What is an alternative treatment for shoulder pain instead of surgery?

I had shoulder pain for years after some sports and weightlifting injuries and it was not fun at all. I even wrote a paper on treatment of the painful shoulder while I was earning my master's degree. Needless to say, I am attracted to this topic.

First things first; get an accurate diagnosis of the condition causing the pain. Pain is merely a symptom, it could be coming from somewhere else. Secondly, some injuries can only be healed with surgery. Thirdly, there are several ways to provide pain relief for the shoulder, you just need to be clear on the options you have available to you.

Rest, ice on a fresh injury (15-20 minutes applied through a thin towel or thick cloth, heat (applied for 15-20 minutes through a couple of layers of towel) on an older injury as well as changing your working and sleeping posture is cheap and easy to do. Remember to get your shoulder looked at by a licensed medical professional if pain persists.

I have been fortunate enough to have helped dozens (or more) people get out of shoulder pain with a combination of massage therapy and corrective exercises over the last decade. In clinical research studies; trigger point therapy (a massage technique that you can apply to yourself), stretching and corrective exercises have shown to work very well together. Chiropractic care, acupuncture and even magnet therapy have also performed well in research studies.

A home based treatment program can do wonders for more minor causes of shoulder pain such as tendonitis but you will probably see faster results seeing a physical therapist, massage therapist or other licensed practitioner for help. Keep in mind that sometimes surgery is the best option depending on the severity of the injury and what level of function you are trying to get back to.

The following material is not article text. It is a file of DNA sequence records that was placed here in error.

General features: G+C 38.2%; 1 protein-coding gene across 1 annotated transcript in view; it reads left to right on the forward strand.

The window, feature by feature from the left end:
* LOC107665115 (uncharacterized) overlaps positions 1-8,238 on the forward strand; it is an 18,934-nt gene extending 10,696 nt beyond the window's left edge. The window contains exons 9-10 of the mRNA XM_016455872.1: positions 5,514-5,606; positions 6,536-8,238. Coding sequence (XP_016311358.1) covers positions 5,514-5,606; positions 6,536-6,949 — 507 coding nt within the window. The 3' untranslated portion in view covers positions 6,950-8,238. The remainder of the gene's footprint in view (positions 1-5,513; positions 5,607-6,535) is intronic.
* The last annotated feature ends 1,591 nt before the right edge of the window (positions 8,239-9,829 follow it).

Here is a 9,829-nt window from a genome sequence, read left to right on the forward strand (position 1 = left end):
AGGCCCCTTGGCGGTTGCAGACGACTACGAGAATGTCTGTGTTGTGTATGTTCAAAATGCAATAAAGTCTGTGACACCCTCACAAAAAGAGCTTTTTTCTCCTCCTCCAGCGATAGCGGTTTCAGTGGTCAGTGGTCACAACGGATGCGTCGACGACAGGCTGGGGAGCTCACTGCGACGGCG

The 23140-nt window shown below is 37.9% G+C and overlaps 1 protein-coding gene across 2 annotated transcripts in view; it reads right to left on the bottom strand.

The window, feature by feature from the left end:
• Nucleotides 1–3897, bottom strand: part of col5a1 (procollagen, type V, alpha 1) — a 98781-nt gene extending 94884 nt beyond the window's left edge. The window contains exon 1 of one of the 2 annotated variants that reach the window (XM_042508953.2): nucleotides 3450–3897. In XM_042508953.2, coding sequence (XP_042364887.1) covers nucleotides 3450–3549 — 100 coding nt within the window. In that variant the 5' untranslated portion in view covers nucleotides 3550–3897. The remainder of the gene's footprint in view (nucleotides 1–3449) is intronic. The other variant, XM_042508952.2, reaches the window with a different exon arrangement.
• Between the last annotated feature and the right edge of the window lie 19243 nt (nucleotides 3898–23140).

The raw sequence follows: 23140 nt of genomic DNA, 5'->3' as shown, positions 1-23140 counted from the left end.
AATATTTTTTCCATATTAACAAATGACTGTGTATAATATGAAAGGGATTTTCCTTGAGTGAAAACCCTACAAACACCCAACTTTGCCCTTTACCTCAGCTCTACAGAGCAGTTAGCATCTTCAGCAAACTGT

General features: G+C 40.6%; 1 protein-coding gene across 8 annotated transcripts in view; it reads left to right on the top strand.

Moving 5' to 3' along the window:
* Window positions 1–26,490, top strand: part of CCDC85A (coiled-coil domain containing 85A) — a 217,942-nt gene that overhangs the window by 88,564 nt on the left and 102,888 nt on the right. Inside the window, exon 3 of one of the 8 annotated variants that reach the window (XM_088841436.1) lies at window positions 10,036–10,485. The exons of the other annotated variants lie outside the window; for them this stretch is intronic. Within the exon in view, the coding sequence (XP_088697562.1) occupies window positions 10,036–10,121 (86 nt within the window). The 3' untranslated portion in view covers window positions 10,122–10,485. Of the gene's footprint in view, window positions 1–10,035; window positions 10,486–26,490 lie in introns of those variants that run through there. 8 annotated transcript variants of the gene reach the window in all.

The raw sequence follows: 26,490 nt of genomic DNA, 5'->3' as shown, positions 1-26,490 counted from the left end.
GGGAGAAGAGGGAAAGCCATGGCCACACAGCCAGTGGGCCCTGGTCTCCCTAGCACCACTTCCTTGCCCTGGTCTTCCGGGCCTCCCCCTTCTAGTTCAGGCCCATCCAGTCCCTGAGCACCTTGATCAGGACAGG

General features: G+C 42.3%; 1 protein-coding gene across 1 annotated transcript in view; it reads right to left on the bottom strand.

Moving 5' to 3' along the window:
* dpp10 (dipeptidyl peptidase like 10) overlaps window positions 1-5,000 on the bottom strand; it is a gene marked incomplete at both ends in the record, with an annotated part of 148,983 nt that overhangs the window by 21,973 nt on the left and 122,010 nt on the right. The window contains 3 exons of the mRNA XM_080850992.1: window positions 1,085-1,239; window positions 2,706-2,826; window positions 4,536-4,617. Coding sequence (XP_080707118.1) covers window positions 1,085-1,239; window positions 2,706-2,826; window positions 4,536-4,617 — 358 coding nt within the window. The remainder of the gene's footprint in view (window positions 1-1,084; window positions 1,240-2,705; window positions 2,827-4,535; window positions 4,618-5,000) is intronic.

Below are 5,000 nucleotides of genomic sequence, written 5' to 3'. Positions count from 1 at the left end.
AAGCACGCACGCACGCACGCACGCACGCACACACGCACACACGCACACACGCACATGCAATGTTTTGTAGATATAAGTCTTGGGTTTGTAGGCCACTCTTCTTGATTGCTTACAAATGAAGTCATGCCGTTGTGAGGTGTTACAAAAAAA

Start with a visit to your physician and possibly some consultations with a physical therapist or orthopedic surgeon, but remember some self care initiatives could go a long way!

One of the most common concerns for people with tendinitis of the rotator cuff and the shoulder is whether there are options other than surgery for treating their condition, and the answer is definitely yes.

It's a common condition that can occur from overuse injuries or sporting injuries. It involves inflammation in the muscles that surround the ball and socket joint of the shoulder. People with this injury often respond very nicely to non-operative management that involves anti-inflammatory medications, physical therapy modalities for strengthening and injections of corticosteroid in the join to relieve inflammation and pain.

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Important: This content reflects information from various individuals and organizations and may offer alternative or opposing points of view. It should not be used for medical advice, diagnosis or treatment. As always, you should consult with your healthcare provider about your specific health needs.